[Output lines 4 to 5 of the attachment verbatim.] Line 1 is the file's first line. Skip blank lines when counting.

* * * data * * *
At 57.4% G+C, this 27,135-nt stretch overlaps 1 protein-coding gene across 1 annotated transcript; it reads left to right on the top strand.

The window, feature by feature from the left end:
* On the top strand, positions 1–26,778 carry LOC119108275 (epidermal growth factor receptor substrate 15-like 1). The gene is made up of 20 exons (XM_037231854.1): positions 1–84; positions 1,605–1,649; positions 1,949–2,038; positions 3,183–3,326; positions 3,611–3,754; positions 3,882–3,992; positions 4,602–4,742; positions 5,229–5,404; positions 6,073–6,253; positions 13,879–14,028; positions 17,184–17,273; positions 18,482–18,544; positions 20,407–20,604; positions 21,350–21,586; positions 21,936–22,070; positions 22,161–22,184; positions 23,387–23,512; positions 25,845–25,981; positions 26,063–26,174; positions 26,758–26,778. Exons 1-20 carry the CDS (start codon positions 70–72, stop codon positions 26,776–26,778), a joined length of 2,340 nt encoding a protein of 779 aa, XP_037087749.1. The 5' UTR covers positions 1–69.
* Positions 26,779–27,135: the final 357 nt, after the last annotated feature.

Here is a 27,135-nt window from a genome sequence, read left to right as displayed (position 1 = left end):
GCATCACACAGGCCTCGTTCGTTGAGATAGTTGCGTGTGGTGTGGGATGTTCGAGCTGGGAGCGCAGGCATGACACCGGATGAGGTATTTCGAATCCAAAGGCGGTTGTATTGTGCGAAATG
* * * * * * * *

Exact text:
* Positions 26,779–27,135: the final 357 nt, after the last annotated feature.

Here is a 27,135-nt window from a genome sequence, read left to right as displayed (position 1 = left end):